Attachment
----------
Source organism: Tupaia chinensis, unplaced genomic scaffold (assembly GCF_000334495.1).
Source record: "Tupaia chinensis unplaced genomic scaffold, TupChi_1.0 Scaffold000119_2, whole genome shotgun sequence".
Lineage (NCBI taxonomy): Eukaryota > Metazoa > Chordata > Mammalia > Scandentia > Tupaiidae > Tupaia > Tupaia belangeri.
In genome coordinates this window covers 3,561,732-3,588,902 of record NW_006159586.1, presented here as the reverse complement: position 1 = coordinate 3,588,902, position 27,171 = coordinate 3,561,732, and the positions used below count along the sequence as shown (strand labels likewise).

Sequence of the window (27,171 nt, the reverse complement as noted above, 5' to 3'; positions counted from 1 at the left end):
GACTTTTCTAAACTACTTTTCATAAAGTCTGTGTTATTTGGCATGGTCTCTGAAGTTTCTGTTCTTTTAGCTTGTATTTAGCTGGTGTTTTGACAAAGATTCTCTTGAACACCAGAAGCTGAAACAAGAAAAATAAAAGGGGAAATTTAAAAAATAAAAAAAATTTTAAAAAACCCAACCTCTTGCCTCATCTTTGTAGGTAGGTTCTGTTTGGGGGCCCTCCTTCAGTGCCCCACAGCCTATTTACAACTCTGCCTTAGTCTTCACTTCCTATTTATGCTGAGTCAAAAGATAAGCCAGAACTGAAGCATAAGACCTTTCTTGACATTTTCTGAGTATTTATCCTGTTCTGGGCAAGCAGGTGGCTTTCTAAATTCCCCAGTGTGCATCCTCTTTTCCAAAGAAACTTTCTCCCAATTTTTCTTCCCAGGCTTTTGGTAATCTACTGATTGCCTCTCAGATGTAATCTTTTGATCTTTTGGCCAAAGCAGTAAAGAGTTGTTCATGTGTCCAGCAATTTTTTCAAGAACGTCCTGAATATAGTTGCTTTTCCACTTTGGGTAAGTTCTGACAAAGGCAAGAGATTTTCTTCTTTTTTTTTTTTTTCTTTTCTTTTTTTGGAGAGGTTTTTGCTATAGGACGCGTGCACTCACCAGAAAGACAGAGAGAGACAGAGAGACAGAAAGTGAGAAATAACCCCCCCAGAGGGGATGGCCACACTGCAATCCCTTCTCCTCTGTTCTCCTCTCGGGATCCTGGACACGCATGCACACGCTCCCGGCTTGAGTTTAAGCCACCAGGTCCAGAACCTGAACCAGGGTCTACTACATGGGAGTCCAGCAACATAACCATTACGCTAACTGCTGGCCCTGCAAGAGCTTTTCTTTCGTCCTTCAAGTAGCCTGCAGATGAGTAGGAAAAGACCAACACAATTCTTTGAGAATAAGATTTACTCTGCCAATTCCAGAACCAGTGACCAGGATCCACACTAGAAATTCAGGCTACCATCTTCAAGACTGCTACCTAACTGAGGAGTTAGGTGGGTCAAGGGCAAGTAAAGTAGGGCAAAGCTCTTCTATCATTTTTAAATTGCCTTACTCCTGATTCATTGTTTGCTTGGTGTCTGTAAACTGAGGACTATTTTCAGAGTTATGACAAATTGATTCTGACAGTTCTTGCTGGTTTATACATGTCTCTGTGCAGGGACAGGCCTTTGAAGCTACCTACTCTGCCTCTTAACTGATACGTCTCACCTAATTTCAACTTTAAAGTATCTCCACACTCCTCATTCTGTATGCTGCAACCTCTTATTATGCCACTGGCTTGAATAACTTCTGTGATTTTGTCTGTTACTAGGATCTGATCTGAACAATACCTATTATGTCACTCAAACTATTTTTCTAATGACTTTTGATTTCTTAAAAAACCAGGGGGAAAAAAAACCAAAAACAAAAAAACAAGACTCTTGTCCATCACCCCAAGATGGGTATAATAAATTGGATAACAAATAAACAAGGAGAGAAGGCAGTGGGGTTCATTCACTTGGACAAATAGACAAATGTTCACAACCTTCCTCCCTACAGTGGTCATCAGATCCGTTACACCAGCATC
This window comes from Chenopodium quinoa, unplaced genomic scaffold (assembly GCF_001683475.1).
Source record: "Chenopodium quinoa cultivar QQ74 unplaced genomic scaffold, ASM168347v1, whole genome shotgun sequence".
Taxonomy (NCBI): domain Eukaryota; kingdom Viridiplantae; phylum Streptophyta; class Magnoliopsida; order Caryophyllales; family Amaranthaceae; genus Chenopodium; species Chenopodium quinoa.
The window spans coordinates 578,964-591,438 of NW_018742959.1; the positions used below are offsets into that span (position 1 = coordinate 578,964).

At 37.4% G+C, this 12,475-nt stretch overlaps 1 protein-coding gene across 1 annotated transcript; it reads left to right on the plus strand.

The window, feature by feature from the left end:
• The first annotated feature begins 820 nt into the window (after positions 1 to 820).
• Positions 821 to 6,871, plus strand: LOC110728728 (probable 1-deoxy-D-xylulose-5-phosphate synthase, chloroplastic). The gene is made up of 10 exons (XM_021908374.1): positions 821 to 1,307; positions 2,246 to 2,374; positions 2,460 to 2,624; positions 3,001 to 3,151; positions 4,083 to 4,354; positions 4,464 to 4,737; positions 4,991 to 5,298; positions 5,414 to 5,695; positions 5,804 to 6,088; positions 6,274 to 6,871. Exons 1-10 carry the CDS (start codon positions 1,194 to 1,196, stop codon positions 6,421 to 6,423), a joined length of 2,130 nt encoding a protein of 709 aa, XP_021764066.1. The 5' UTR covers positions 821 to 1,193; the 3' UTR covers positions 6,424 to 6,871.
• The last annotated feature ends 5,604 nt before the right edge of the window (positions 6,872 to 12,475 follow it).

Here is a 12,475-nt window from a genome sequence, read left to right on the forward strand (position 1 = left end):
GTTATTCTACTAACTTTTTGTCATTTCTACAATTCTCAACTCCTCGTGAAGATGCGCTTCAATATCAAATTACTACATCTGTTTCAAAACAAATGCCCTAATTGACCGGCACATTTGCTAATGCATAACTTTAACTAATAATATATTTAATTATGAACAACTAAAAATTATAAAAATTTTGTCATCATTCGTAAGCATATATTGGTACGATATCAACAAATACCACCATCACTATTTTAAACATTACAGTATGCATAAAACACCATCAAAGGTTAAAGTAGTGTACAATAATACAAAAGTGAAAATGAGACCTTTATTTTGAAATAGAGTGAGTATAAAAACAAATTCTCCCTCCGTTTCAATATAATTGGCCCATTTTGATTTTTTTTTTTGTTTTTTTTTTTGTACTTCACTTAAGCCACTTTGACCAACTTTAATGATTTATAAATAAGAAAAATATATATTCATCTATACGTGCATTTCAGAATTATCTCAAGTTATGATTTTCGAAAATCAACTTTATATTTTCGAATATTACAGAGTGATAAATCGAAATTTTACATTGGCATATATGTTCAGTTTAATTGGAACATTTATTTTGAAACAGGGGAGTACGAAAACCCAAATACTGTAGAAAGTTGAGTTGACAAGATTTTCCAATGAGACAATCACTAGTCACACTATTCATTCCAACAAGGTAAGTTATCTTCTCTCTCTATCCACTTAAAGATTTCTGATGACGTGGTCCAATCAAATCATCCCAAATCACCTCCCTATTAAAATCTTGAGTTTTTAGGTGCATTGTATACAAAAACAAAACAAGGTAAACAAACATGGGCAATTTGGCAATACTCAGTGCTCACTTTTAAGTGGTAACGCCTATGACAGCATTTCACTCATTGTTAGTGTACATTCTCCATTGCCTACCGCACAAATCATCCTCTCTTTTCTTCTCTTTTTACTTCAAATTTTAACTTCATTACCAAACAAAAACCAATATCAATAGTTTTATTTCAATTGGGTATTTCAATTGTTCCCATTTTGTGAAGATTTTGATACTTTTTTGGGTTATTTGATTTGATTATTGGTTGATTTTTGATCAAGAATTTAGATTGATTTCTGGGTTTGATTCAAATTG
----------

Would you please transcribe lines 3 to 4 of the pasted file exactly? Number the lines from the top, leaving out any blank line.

Lineage (NCBI taxonomy): Eukaryota > Metazoa > Chordata > Mammalia > Scandentia > Tupaiidae > Tupaia > Tupaia belangeri.
In genome coordinates this window covers 3,561,732-3,588,902 of record NW_006159586.1, presented here as the reverse complement: position 1 = coordinate 3,588,902, position 27,171 = coordinate 3,561,732, and the positions used below count along the sequence as shown (strand labels likewise).